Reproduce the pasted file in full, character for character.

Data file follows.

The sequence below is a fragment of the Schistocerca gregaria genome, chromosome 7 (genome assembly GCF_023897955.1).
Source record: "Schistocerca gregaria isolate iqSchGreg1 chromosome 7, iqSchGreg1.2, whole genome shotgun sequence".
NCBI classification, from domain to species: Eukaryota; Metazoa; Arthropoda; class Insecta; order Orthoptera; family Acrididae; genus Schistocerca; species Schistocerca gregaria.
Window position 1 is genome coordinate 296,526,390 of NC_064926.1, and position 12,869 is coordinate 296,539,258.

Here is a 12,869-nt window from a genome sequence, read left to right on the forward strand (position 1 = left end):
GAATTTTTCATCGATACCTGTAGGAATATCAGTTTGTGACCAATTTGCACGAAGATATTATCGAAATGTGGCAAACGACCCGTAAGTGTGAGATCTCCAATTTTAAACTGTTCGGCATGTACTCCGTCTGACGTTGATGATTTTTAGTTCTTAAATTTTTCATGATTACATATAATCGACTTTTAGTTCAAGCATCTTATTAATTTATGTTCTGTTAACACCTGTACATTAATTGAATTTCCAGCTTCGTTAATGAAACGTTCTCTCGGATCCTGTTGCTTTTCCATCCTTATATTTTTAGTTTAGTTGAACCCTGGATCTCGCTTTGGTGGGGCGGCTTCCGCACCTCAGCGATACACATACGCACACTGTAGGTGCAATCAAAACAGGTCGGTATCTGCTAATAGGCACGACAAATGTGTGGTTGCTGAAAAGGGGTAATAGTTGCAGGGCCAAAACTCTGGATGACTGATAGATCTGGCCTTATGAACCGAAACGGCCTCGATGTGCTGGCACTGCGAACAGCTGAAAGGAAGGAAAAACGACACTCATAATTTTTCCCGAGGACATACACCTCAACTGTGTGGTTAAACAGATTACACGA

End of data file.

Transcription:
The sequence below is a fragment of the Schistocerca gregaria genome, chromosome 7 (genome assembly GCF_023897955.1).
Source record: "Schistocerca gregaria isolate iqSchGreg1 chromosome 7, iqSchGreg1.2, whole genome shotgun sequence".
NCBI classification, from domain to species: Eukaryota; Metazoa; Arthropoda; class Insecta; order Orthoptera; family Acrididae; genus Schistocerca; species Schistocerca gregaria.
Window position 1 is genome coordinate 296,526,390 of NC_064926.1, and position 12,869 is coordinate 296,539,258.

Here is a 12,869-nt window from a genome sequence, read left to right on the forward strand (position 1 = left end):
GAATTTTTCATCGATACCTGTAGGAATATCAGTTTGTGACCAATTTGCACGAAGATATTATCGAAATGTGGCAAACGACCCGTAAGTGTGAGATCTCCAATTTTAAACTGTTCGGCATGTACTCCGTCTGACGTTGATGATTTTTAGTTCTTAAATTTTTCATGATTACATATAATCGACTTTTAGTTCAAGCATCTTATTAATTTATGTTCTGTTAACACCTGTACATTAATTGAATTTCCAGCTTCGTTAATGAAACGTTCTCTCGGATCCTGTTGCTTTTCCATCCTTATATTTTTAGTTTAGTTGAACCCTGGATCTCGCTTTGGTGGGGCGGCTTCCGCACCTCAGCGATACACATACGCACACTGTAGGTGCAATCAAAACAGGTCGGTATCTGCTAATAGGCACGACAAATGTGTGGTTGCTGAAAAGGGGTAATAGTTGCAGGGCCAAAACTCTGGATGACTGATAGATCTGGCCTTATGAACCGAAACGGCCTCGATGTGCTGGCACTGCGAACAGCTGAAAGGAAGGAAAAACGACACTCATAATTTTTCCCGAGGACATACACCTCAACTGTGTGGTTAAACAGATTACACGA